The region of Maramures is home to a group of almost one hundred wooden churches. These high timber constructions have characteristic tall, slim bell towers at their western end. Eight of these wooden churches are registered and under UNESCO care and represent remarkable examples of diverse architectural designs.
The tallest of the wooden churches in Maramures is the Sapînta-Peri Monastery. Its tower measures 78 meters in height plus a 7 meter-high cross on the top.
11. Merry Cemetery in Sāpanta
For most people, graveyards are sad and uncomfortable places to visit. However, that’s not the case of the Merry Cemetery in the village of Sapînta. Here the grave markers have a sense of cheerfulness, rather than sadness.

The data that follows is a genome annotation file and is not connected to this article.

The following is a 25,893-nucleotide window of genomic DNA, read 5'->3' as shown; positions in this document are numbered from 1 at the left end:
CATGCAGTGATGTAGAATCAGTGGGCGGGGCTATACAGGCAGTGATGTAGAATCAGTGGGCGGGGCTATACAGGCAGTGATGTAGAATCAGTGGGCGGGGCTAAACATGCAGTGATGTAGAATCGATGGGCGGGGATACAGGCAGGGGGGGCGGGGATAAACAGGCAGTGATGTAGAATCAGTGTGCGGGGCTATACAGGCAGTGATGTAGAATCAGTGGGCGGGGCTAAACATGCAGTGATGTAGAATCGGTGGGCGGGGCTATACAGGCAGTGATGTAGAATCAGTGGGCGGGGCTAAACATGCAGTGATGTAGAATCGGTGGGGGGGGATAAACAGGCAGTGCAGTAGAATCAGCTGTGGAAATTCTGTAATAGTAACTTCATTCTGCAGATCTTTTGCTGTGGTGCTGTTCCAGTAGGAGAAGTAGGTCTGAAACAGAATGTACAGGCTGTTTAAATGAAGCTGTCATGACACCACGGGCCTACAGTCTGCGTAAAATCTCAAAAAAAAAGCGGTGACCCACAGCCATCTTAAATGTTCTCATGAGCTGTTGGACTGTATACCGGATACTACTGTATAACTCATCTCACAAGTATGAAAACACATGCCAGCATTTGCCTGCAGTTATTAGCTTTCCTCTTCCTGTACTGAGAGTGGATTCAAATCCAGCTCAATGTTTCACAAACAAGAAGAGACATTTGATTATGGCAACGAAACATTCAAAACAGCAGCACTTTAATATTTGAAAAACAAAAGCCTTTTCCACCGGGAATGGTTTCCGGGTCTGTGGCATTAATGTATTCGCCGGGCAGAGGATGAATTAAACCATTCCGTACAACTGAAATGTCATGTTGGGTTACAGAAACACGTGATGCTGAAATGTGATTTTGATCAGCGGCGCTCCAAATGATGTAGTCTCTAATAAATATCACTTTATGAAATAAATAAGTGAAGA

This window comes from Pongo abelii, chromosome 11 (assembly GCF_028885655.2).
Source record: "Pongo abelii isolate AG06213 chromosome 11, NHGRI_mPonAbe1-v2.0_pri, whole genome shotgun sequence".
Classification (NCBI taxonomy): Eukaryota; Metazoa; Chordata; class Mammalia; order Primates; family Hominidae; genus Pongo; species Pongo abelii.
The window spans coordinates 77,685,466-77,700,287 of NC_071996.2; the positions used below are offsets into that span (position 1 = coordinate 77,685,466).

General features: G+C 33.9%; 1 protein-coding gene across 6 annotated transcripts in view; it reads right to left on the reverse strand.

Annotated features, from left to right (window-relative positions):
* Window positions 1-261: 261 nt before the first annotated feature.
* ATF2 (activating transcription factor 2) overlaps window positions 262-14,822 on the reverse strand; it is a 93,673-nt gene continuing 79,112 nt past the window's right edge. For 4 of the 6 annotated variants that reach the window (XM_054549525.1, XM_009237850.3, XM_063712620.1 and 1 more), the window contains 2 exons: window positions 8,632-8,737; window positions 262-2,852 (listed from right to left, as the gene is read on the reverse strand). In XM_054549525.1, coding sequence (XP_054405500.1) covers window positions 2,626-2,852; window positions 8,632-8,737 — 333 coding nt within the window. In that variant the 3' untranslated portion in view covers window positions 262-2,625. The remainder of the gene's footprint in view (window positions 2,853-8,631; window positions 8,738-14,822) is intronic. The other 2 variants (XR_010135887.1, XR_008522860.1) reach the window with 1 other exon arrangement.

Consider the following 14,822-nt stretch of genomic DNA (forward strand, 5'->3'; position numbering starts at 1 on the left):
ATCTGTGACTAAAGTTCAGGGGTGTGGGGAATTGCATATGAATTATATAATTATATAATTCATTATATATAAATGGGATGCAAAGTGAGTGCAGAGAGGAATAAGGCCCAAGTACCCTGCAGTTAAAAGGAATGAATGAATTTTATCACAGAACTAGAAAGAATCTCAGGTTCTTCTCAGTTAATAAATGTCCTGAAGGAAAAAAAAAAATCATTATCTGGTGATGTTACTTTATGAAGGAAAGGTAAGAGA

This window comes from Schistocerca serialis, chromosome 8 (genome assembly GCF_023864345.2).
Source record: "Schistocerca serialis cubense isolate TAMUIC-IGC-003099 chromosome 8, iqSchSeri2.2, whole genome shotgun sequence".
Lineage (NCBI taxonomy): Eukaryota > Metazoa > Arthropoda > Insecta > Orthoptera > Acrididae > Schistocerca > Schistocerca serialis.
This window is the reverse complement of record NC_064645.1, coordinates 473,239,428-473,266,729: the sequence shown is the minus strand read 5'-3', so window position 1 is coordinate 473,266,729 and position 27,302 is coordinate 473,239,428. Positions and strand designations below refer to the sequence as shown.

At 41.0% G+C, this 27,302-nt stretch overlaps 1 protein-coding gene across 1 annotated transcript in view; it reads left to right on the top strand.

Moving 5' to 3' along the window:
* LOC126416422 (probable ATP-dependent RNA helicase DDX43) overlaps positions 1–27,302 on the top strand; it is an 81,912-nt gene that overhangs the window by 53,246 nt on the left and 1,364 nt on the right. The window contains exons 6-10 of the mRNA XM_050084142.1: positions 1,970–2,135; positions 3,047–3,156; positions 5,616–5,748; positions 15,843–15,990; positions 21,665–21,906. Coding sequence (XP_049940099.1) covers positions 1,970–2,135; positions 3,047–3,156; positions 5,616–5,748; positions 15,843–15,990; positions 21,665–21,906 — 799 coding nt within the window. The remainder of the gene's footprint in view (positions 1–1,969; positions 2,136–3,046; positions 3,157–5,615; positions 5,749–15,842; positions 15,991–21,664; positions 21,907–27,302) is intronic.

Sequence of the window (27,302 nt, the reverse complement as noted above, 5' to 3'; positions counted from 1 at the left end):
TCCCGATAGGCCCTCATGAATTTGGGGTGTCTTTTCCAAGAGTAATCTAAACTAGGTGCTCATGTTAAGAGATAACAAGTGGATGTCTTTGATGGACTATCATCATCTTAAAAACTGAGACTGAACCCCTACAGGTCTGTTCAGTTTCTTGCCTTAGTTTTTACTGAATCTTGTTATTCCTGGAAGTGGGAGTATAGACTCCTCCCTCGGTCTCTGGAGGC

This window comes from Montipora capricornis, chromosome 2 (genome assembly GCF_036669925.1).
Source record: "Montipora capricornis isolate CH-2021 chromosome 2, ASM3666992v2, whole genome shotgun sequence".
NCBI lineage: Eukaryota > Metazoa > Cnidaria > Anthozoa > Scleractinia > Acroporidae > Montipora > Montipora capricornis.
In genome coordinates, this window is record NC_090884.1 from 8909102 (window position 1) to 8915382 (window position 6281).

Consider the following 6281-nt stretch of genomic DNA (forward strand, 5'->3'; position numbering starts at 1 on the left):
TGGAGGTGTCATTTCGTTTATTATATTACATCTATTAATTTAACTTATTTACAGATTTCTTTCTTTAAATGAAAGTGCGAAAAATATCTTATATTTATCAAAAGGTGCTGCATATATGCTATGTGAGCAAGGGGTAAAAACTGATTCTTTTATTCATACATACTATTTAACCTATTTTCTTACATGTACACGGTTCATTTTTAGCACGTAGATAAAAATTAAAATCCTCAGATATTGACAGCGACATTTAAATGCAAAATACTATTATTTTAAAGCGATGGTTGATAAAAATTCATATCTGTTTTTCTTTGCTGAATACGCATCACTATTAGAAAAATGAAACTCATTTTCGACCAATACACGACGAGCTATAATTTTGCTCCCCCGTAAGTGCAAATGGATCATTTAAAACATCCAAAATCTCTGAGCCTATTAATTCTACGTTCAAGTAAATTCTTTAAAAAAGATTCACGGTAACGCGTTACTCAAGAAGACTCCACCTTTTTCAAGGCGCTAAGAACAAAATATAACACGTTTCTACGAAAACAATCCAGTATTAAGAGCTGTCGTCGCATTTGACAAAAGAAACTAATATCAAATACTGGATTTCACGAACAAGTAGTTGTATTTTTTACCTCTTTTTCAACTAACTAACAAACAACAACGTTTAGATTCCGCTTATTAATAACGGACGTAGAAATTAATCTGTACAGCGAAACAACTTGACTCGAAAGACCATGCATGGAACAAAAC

In the Merry Cemetery each tombstone tells the story of the deceased person, the work they did, and how they died. The epitaphs are written under the form of a short poem, using hilarious phrases that are at times irreverent and almost profane! Romanians surely have a good sense of humor!
12. Mocānita Steam Train
Romania is one of the very few places Europe where you can still experience the bygone era of the steam engine locomotives. So if you ever find yourself in the region of Maramures, don’t miss riding the Mocanita, the nostalgic steam train of yesteryear.
The nostalgic steam locomotive from Viseul de Sus will take you on an incredibly journey along the lush Vaser Valley, one of Romania’s most picturesque areas.
13. Culture Palace in Târgu Mureș